Diseases spread by ticks hit record level in U.S.

Bug-borne diseases surge

New government research shows that tickborne diseases like Lyme disease continue to rise. The report from the Centers for Disease Control and Prevention finds that in 2017, state and local health departments reported a record number of cases of illnesses spread by ticks.

Cases of Lyme disease, Powassan virus; spotted fever rickettsiosis, including Rocky Mountain spotted fever, anaplasmosis, ehrlichiosis, babesiosis and tularemia all increased last year. The CDC said there were 59,349 confirmed cases of tickborne diseases in 2017, up from 48,610 in 2016. In past years, health officials have acknowledged that the true number of cases is likely many times higher than the officially tally.

The findings reflect an accelerating trend of tick-related diseases reported in the U.S. Between 2004 and 2016, the number of such cases doubled. Researchers also discovered seven new tickborne pathogens that infect people.

What's behind the increase?

Scientists say the reason for surge in tickborne diseases is unclear. However, a number of factors are likely at play.

After another CDC report published earlier this year found that the number of illnesses caused by mosquito, tick, and flea bites have tripled in the United States over the last 13 years, experts noted that host populations play an important role.

For example, an increase in deer populations in residential areas can also bring an increase of deer ticks, which can lead to more people being infected with Lyme disease and other infections. This has been a growing problem in many communities as suburban development moves into formerly rural areas.

Scientists have also warned about the impact of climate change in spreading ticks and the diseases they carry to wider areas.

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U.S. Centers for Disease Control and Prevention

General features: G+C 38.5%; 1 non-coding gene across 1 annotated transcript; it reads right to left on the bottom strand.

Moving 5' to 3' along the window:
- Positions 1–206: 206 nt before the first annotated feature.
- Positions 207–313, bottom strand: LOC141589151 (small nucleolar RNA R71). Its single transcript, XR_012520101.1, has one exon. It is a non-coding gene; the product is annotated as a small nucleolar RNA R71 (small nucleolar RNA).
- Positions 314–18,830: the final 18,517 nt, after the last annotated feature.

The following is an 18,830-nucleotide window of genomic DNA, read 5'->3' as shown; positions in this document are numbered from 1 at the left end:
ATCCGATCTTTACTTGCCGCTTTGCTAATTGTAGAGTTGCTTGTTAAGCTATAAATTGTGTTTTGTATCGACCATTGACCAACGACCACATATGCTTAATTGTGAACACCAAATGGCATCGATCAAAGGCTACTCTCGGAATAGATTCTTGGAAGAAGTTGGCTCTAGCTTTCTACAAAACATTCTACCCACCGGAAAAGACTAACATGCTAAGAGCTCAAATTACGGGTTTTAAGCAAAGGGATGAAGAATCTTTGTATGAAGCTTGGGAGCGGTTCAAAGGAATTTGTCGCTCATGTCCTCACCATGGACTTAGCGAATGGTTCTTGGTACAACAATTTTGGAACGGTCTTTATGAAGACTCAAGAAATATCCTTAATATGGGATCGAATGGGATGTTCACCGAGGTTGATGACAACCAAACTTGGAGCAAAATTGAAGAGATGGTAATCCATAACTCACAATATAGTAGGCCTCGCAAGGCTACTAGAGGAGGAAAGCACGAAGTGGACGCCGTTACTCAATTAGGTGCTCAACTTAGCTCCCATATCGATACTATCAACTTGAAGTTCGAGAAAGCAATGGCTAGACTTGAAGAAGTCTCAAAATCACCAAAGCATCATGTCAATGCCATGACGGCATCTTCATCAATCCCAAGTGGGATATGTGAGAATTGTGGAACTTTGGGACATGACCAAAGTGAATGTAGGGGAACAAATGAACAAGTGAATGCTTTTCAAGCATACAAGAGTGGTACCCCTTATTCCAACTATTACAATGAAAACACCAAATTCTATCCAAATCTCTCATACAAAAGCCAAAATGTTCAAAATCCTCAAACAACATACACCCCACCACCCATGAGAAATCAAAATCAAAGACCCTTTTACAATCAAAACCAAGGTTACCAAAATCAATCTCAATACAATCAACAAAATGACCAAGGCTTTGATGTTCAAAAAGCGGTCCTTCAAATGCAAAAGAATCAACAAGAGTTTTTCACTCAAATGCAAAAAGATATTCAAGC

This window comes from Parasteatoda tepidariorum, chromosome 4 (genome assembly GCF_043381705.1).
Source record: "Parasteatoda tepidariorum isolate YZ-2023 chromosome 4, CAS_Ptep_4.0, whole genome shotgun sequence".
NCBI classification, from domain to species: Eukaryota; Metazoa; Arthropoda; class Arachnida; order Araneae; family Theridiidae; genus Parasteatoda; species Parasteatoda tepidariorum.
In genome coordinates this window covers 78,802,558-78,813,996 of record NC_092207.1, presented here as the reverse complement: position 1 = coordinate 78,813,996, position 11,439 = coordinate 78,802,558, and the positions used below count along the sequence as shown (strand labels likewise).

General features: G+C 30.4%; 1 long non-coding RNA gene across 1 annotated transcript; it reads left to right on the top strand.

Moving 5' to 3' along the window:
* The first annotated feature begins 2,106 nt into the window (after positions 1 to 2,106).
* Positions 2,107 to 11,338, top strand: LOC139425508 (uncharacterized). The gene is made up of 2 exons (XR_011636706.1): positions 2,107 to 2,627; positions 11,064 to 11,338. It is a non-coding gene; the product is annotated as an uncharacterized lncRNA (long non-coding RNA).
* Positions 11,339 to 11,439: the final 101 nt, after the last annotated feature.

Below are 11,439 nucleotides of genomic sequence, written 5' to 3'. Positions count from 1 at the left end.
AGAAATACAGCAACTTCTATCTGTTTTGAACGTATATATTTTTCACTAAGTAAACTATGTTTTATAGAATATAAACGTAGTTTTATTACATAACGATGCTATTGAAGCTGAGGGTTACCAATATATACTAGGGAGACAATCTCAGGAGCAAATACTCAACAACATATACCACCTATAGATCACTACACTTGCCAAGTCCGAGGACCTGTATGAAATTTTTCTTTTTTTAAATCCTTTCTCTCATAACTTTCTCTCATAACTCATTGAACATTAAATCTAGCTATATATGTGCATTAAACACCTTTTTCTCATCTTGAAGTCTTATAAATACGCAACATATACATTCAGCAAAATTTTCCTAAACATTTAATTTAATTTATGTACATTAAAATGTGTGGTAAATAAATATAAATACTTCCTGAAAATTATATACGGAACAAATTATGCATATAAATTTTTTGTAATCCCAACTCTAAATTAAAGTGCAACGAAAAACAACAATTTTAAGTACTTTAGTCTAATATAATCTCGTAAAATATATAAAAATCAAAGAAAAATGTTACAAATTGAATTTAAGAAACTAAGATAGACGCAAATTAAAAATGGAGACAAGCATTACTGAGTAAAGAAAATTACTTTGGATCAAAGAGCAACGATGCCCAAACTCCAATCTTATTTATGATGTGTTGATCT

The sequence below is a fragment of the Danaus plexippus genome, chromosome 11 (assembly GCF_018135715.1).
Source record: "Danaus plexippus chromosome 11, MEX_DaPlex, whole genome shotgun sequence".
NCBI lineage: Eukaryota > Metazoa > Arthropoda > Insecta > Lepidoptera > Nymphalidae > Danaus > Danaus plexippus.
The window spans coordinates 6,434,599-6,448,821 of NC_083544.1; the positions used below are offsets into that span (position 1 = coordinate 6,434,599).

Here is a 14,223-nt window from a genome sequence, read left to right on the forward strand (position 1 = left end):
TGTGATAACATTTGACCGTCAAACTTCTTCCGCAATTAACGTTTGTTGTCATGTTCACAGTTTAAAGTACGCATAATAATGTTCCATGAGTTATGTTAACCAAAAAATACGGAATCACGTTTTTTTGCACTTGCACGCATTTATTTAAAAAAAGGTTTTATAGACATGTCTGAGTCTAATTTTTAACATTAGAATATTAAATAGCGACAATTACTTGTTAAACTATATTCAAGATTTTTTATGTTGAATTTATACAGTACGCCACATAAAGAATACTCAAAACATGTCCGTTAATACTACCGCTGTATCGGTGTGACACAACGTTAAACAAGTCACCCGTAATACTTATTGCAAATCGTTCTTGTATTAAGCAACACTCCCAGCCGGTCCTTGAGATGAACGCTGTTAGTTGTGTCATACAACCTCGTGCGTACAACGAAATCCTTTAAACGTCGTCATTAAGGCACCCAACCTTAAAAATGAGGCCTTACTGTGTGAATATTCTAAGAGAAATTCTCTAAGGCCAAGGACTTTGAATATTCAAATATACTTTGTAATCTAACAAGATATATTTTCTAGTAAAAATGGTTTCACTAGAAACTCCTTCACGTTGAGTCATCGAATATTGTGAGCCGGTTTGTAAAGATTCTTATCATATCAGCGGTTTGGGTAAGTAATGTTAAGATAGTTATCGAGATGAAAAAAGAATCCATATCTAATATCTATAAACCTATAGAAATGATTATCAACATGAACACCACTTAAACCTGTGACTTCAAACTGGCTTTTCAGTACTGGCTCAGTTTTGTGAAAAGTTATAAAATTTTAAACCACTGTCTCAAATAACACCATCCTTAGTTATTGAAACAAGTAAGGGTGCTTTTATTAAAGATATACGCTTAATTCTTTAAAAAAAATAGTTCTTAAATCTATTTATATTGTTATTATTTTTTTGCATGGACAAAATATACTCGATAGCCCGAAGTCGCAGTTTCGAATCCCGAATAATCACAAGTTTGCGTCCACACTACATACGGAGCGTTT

In a 2017 report from the Medical Society Consortium on Climate and Health, an organization representing 500,000 clinical practitioners aimed at taking action against climate change, Dr. Nitin Damle, president of the American College of Physicians and an internist in Wakefield, Rhode Island, said his practice has seen a significant rise in tickborne diseases, including Lyme disease and other infections, over the past five years.

"Those blacklegged ticks, the carriers of Lyme disease, thrive in warm, muggy weather. In my home state of Rhode Island, where winters have gotten warmer and shorter, these tiny, sesame seed-sized insects have more time to bite humans and spread Lyme disease. Tick season used to be relegated to summer; it now spans spring and autumn. And this isn't limited to the typical tick hotspot states," he said. 

How to prevent tickborne diseases

Health officials warn that the United States is not fully prepared to control the rising threat of tick-related diseases. The CDC says better methods are needed to prevent tick bites and to control ticks and the diseases they spread.

In the meantime, health experts recommend the following steps to help protect yourself and your family from ticks:

  • Avoid wooded and brushy areas with high grass and leaf litter; walk in the center of trails.
  • Use repellents that contain 20 to 30 percent DEET on exposed skin and clothing for protection that lasts up to several hours.
  • Use products that contain permethrin to treat clothing and gear, such as boots, pants, socks and tents.
  • Bathe or shower as soon as possible after coming indoors (preferably within two hours) to wash off and more easily find ticks that are crawling on you.
  • Conduct a full-body tick check using a hand-held or full-length mirror to view all parts of your body upon return from tick-infested areas.
  • Examine clothing, gear, and pets for ticks.